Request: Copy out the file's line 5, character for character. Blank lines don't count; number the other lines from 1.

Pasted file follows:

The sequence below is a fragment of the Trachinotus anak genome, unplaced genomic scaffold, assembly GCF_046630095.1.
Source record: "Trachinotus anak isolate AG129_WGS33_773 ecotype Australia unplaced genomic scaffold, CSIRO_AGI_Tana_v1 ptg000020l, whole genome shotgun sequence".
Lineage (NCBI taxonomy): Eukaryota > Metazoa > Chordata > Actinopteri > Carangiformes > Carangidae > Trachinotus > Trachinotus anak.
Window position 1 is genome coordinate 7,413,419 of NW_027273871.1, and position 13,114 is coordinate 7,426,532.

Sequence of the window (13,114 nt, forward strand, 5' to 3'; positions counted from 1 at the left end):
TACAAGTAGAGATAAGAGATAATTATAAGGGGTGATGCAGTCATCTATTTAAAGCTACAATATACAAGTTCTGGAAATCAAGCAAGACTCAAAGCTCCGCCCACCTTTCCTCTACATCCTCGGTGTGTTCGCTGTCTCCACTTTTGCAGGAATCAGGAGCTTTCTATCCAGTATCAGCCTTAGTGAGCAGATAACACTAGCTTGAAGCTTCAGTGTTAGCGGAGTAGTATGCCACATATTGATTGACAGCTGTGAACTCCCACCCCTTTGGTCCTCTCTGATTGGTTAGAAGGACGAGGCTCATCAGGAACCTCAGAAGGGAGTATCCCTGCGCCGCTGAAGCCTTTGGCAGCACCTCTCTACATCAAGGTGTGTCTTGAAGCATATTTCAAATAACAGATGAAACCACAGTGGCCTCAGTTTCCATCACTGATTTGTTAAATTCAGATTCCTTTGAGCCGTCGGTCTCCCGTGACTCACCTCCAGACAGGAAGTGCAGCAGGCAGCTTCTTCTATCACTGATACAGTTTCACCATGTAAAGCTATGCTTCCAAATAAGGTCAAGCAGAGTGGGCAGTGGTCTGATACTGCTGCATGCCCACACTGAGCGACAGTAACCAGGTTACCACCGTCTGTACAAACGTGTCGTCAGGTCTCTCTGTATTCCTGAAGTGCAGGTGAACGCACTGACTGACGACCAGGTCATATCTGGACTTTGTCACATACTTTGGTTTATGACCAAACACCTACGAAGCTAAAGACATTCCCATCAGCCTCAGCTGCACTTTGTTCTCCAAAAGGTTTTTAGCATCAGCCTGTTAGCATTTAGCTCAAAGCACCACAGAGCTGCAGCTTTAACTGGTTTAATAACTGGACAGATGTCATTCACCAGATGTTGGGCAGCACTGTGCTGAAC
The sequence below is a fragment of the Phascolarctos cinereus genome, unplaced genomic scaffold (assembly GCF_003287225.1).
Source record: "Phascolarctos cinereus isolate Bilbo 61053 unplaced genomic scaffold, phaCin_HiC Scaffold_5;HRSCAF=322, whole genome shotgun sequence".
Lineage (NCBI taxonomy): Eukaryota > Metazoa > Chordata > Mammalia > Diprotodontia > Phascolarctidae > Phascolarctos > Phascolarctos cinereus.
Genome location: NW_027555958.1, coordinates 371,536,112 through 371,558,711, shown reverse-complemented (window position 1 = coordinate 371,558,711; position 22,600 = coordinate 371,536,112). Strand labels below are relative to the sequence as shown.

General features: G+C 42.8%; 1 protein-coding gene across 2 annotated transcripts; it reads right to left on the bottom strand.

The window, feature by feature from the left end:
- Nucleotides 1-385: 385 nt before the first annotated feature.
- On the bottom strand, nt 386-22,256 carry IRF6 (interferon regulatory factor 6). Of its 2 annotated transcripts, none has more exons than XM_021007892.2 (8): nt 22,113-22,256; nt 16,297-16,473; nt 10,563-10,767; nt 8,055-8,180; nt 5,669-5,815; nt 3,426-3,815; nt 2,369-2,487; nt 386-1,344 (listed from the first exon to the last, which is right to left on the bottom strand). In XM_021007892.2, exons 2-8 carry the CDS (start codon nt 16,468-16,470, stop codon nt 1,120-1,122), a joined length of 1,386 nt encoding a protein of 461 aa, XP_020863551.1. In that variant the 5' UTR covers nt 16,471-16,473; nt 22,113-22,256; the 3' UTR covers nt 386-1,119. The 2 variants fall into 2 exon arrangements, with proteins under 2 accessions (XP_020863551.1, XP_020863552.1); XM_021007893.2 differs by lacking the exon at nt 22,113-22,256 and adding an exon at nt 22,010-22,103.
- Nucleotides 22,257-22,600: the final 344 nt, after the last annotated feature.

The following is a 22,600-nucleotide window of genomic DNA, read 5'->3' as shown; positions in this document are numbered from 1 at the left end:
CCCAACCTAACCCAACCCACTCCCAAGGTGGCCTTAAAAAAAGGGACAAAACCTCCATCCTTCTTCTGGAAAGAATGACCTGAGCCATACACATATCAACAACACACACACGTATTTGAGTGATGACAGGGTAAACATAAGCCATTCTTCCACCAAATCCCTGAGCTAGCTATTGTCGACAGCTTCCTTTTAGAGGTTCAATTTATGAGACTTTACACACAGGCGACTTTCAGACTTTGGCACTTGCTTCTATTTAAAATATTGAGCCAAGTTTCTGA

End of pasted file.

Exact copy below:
Sequence of the window (13,114 nt, forward strand, 5' to 3'; positions counted from 1 at the left end):